Editors' pick: Originally published Jan. 21.
The one-two punch of a stock market downturn that's stoking U.S. recession fears and a sub-par holiday shopping season has walloped many retail stocks.
The SPDR S&P Retail ETF (XRT) has nosedived about 14% in the past three months, almost twice the drop in the broader S&P 500. Retailers such as department store Macy's (M) and home goods retailer The Container Store (TCS) have warned in recent weeks of sluggish consumer spending. The dreary news from some of these big-name retailers comes despite a strengthening in the U.S. labor market late in 2015.
Meantime, economic data to support the mass sell-off in retailers has not been too difficult to find.
The government reported that overall retail sales fell 0.1% in December compared to November and were up just 2.2% from December 2014. For the entire year, retail sales only increased 2.1% from 2014, the smallest annual increase since 2009. The National Retail Federation shared that holiday sales in 2015 increased 3% from the previous year to $626 billion, compared to its forecast for 3.7% growth.
But not all retail stocks have been swept into the doom and gloom that has become pervasive in the sector. TheStreet takes a look at three retail stocks that have managed to outperform the S&P 500 in the past three months. Their results indicate that these may be the retailers to own for what could be a choppy consumer spending environment in 2016.
1. Lululemon (LULU)
Cautious consumers didn't load up on winter clothing during the holidays amid the warmer than normal temperatures in many parts of the country. In fact, consumers didn't buy a ton of apparel in 2015 altogether, instead choosing to spend on experiences such as cruise vacations and home improvement items.
But consumers did have a desire to buy a good amount of pricey athletic clothes toward the end of last year. One company in particular stood out from the pack.
Lululemon announced on Jan. 11 that fourth quarter comparable store sales rose by a high-single digit percentage. Previously, the company saw a mid-single digit percentage increase in sales for the holidays. Earnings are seen in a range of 78 cents to 80 cents a share, above prior guidance of 75 cents to 78 cents a share.
"We had a very successful holiday season driven by strong execution in stores and online during the key holiday weeks -- sales for the fourth quarter are exceeding expectations and gross margin rates and expenses remain in line with prior guidance," said Lululemon CEO Laurent Potdevin in a statement.
The ability of Lululemon to drive a better-than-expected holiday season against a backdrop of overall tepid spending by consumers bodes well for its fortunes this spring. In effect, it offers a sign the company's merchandise is resonating with finicky consumers. And the market seems to be well aware of that possibility. Shares of Lululemon have rocketed 7.6% in the past three months.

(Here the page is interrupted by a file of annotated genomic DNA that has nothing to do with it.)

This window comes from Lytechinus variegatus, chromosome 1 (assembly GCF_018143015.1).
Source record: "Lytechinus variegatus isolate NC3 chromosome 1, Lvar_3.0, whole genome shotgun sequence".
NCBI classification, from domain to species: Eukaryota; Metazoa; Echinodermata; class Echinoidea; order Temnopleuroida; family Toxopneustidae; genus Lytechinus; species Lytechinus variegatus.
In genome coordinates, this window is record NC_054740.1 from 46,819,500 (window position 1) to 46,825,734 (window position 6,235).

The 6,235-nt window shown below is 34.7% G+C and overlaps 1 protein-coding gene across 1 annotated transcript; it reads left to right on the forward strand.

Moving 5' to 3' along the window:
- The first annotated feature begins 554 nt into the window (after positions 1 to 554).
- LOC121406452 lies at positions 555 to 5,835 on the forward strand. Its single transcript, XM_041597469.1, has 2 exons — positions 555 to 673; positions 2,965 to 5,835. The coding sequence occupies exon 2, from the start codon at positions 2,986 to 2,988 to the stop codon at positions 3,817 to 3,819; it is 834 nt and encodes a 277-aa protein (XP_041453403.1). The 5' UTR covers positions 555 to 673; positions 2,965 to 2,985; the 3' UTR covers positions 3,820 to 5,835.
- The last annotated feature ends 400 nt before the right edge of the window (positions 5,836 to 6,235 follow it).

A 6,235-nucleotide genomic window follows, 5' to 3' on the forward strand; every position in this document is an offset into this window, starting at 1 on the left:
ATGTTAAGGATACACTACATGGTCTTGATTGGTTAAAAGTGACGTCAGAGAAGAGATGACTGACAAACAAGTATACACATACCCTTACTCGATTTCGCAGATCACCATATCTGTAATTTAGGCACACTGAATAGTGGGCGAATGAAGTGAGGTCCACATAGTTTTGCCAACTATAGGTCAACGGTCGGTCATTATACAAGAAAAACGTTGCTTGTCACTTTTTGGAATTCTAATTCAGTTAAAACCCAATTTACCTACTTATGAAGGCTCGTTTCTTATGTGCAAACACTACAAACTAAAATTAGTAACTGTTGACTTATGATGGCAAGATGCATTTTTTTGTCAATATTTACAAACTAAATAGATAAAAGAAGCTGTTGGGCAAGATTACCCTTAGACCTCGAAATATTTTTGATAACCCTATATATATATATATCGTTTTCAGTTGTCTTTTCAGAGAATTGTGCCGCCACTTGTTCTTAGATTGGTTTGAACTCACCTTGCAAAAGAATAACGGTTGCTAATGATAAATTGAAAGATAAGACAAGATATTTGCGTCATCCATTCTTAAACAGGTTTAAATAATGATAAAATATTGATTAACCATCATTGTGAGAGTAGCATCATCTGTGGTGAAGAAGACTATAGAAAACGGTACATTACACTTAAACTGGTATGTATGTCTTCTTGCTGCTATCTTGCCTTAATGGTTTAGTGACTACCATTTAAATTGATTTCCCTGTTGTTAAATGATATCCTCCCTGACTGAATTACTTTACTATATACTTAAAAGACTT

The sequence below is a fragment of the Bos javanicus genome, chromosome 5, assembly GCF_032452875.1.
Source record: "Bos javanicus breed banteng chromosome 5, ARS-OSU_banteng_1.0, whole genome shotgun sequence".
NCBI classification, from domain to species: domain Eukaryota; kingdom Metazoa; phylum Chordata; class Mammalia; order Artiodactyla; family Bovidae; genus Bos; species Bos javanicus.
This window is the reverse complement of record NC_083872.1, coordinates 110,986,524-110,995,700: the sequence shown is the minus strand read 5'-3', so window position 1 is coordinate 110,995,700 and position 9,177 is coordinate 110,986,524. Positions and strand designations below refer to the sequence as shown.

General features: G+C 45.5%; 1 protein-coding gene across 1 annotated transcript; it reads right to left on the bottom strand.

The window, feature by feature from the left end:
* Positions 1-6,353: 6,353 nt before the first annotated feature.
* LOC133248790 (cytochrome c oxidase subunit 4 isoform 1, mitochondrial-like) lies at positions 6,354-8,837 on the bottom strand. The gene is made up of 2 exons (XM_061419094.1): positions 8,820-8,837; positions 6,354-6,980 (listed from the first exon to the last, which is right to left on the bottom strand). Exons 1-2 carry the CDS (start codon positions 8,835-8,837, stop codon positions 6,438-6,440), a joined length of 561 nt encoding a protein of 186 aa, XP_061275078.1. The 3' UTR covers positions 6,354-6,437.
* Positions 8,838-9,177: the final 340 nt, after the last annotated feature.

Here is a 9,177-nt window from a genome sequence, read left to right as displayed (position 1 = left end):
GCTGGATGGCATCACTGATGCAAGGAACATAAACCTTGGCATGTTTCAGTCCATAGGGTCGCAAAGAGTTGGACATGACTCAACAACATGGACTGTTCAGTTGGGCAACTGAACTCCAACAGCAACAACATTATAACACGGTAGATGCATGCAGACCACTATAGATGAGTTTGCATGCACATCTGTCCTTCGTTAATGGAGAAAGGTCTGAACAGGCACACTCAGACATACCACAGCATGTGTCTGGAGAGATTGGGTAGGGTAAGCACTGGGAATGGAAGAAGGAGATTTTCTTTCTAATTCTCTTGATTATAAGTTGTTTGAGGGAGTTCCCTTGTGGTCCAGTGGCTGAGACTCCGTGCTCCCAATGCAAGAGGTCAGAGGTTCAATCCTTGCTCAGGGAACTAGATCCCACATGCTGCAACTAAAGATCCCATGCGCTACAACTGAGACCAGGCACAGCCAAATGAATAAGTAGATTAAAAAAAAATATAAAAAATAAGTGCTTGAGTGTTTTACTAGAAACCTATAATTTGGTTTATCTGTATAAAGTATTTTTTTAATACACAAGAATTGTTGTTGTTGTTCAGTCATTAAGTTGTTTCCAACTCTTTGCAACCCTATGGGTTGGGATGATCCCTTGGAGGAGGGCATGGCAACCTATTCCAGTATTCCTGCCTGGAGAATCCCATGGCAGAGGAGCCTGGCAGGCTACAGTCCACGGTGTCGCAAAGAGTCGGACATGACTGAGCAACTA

2. TJ Maxx (TJX)
If the stock market's decline is predicting a turbulent U.S. economy for later this year, rest assured that people will be scouring for deals on apparel and shoes in the summer and fall. TJ Maxx, which operates Marshalls and HomeGoods, is usually the best place for a deal.
The company already had quite a bit of momentum going into the holiday season.
Same-store sales for Marmaxx, which consists of of TJ Maxx and Marshalls, and HomeGoods rose a solid 3% and 6%, respectively, in the third quarter. Those results outperformed the results seen at rivals such as Kohl's (KSS) (1% same-store sales increase) and Macy's (3.6% same-store sales decline). "As to the fourth quarter, we are pleased to see that traffic continues to be up," pointed out TJ Maxx chairman and CEO Carol Meyrowitz in a Nov. 17 statement.
TJ Maxx shares have only fallen 6.5% in the past three months compared to the 7.9% drop for the S&P 500.
3. Dollar Tree (DLTR)
The plunge in crude oil prices has sent gas prices spiraling lower across the country. Gas prices in the U.S. are averaging $1.889 today, down over 17 cents from last year's average of $2.061, according to GasBuddy. Recently, Michigan was the first state to have gas under $1 a gallon at a station in about a decade, says GasBuddy.
With gas prices on the wane, a dollar store such as Dollar Tree could have a big year due to greater spending power on the part of its low-income consumers. Results could be especially robust as execs continue to improve the fundamentals of its Family Dollar acquisition, which it completed in July 2015. Shares of Dollar Tree have zoomed about 18% in the past three months.